A legal effort to prevent a change in voting rules in the upcoming Dell privatization effort has been denied by Judge Leo Strine of the Delaware Court of Chancery. Carl Icahn and his voting block
were trying to stop a September 12 shareholders' vote on Michael Dell and investment partners' offer, that has had its voting rules recently modified by a slight increase in the buyout offer
. The judge ruled that the vote is "probably within the time the court itself might set."
Icahn argues the new offer still seriously undervalues the company, and wants the court to stop the voting change. The change in voting turns votes that aren't cast into "abstain" votes, rather than the previous "vote against" Michael Dell and investment Silver Lake's offer to take the company private.
The current agreement set the special meeting of shareholders for September 12, with an annual shareholder meeting on October 17. Icahn's lawyers were posed the question by the court "whether our law will allow these directors to act as Platonic guardians, repeatedly refusing to take 'no' for an answer on the merger, stacking the cards in its favor and deliberately postponing the annual meeting." Icahn failed to prove that he has been irreparably financially damaged in order to win the expedited hearing, so the hearing will proceed as scheduled.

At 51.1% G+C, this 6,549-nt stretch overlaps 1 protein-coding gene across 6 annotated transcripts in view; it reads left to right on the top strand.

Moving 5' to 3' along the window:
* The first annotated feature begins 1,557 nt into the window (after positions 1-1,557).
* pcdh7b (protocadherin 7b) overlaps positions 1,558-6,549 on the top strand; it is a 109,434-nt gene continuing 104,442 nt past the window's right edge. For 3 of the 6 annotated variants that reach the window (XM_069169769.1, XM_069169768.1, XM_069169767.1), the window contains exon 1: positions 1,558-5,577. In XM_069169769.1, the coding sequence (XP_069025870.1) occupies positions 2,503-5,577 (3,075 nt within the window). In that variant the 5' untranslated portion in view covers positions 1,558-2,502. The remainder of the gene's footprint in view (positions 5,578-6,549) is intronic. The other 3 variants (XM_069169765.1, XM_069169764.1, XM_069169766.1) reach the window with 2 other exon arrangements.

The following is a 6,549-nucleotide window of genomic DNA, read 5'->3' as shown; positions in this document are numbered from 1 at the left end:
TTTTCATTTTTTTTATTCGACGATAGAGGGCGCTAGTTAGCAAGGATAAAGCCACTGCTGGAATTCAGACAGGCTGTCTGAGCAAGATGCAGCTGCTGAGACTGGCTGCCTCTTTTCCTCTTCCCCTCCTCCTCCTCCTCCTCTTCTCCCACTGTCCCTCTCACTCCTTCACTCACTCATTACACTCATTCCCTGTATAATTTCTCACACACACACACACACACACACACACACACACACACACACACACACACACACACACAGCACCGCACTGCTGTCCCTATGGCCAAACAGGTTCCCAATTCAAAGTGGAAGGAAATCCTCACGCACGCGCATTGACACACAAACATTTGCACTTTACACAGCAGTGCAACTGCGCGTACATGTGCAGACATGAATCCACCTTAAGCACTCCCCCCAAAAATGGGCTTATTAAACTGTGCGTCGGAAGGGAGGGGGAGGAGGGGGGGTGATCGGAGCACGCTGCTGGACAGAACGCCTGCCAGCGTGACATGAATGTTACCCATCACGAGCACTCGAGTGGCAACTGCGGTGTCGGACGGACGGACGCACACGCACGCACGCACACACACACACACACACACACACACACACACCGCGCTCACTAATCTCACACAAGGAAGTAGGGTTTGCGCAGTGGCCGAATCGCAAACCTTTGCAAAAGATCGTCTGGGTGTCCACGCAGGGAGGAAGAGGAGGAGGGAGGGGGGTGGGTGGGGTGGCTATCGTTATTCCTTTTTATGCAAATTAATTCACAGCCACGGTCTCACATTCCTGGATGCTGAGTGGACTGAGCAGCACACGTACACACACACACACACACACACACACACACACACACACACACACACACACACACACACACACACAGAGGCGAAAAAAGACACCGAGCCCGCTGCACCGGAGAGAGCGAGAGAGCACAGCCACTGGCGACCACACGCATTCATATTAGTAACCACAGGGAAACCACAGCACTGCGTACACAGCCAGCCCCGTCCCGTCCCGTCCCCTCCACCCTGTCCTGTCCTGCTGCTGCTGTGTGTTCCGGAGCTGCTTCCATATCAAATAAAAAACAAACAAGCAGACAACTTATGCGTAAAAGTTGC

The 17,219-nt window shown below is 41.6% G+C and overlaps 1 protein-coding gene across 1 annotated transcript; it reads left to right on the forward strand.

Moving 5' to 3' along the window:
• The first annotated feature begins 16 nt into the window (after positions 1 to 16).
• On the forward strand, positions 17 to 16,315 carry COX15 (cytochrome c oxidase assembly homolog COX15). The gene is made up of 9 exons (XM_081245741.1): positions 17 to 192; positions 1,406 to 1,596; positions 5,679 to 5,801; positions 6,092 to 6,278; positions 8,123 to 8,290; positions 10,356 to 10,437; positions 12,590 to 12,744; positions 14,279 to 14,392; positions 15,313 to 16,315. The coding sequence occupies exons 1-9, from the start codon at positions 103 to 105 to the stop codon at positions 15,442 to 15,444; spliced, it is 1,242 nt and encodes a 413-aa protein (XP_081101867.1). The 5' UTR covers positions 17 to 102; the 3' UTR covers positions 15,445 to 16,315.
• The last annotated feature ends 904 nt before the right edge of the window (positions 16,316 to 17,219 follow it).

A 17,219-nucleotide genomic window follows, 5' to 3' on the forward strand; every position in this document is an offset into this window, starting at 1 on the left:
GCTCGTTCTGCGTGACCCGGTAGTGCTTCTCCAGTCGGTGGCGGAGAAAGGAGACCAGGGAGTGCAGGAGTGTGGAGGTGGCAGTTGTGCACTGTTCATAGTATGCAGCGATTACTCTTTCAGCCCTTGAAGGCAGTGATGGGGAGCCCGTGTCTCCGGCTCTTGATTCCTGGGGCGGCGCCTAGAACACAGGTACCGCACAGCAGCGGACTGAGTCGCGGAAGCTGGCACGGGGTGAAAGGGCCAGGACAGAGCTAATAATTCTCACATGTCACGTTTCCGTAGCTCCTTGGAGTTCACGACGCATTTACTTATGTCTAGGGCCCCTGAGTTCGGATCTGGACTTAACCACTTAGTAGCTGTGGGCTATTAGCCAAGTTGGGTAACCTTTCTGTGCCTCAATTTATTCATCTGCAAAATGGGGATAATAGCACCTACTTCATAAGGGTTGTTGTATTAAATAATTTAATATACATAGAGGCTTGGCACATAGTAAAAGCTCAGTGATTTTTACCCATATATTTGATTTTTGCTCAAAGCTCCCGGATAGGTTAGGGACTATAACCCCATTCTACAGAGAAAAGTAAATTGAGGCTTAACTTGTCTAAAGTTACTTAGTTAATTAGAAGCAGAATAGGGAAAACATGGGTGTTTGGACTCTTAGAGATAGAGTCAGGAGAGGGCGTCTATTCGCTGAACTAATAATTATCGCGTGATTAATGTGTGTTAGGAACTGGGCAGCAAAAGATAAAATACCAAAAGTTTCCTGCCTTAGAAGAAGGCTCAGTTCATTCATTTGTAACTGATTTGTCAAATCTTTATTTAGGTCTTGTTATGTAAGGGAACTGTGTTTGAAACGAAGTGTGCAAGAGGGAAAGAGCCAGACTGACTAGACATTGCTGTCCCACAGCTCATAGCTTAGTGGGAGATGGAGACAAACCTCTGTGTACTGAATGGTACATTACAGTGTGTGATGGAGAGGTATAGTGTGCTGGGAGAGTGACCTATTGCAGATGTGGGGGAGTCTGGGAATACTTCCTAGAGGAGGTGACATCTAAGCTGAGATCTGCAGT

Icahn's offer trumps Dell and Silver Lake's $13.75 per share offer with a $0.13 per share special dividend at a value of up to $18 per share, with the company remaining public. Icahn also claims to be able to fire the existing board, and force Michael Dell out of the company he founded.
Following Icahn's original $14 per share offer
, Michael Dell called his offer sufficient, and refused to raise it, despite pressure to do so by advisory firms. The existing privatization deal put on the table by Michael Dell requires the majority of the shareholders (not including Dell's own shares) to vote in favor of the payout. Southeastern Asset Management, another vocal opponent of the Michael Dell buyout, would lose at least $825 million if the privatization deal completes as Michael Dell has proposed. Dell has dramatically cut its forecasts for 2013 operating profit by $700 million, to an estimated $3 billion -- casting further shadows over any deal.